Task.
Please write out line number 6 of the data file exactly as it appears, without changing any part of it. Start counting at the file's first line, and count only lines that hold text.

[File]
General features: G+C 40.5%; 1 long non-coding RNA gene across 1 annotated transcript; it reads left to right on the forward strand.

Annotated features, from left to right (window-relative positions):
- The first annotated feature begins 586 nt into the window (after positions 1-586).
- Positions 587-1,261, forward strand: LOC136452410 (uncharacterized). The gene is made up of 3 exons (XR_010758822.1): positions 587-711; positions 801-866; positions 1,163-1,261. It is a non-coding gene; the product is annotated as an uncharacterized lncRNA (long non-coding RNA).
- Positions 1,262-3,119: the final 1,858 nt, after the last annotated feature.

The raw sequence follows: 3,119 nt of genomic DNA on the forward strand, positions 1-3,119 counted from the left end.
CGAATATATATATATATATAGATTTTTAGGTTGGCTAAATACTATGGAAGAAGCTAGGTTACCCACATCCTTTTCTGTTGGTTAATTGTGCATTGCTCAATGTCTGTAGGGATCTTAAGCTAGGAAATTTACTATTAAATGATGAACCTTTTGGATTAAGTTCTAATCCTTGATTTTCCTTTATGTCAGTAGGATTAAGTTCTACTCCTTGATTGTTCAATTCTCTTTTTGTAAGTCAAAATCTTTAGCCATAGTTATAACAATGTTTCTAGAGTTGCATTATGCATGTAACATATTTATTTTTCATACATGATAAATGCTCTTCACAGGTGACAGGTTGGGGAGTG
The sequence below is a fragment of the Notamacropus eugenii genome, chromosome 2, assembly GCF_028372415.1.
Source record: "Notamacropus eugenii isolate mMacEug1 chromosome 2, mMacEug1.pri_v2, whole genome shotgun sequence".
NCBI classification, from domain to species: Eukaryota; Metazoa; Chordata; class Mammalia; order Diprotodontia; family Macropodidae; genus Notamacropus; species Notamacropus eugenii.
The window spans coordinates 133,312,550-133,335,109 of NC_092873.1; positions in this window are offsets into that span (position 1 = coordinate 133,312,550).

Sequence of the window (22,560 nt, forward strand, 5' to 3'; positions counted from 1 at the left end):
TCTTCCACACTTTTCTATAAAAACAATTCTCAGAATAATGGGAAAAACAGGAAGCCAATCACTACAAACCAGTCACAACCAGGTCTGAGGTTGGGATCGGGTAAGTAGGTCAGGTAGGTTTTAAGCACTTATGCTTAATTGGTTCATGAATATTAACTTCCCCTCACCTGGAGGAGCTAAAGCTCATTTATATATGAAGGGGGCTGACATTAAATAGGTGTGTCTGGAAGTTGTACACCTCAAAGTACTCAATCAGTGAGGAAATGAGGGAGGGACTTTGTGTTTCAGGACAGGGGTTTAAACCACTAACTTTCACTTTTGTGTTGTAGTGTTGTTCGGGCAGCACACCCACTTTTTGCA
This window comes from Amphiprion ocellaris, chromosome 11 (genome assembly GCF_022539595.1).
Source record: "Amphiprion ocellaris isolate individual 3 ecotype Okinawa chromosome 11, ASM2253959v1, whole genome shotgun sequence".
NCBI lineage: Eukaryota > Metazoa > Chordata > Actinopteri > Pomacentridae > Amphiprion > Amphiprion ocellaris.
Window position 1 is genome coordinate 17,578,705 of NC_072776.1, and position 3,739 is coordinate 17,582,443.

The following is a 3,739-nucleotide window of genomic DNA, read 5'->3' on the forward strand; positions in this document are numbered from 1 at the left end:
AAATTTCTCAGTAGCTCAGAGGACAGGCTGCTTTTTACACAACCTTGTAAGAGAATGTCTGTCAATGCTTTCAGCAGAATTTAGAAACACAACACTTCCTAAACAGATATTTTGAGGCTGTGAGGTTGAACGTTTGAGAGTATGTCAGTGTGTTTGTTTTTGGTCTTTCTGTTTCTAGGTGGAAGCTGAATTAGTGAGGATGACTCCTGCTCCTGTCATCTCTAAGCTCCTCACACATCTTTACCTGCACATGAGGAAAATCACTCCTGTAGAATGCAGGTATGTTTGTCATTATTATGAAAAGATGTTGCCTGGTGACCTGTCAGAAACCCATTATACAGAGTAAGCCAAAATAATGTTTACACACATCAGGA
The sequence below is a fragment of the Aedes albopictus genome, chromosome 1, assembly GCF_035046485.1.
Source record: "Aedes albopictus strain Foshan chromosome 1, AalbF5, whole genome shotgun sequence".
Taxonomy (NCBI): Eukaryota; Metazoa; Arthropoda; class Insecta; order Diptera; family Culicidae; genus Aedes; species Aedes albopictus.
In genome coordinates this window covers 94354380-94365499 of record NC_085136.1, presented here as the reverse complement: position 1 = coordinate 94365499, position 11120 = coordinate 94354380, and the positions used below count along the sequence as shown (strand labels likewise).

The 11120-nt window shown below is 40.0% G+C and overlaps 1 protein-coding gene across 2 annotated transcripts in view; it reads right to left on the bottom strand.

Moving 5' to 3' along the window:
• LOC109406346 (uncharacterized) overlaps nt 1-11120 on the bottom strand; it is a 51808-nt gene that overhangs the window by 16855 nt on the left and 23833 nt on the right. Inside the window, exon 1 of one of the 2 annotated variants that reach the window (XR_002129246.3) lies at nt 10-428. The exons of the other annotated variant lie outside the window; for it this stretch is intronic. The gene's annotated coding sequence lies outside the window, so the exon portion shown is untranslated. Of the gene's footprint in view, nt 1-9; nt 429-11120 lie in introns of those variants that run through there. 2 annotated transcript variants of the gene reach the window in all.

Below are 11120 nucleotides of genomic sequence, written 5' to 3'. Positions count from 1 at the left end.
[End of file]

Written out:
The raw sequence follows: 3,119 nt of genomic DNA on the forward strand, positions 1-3,119 counted from the left end.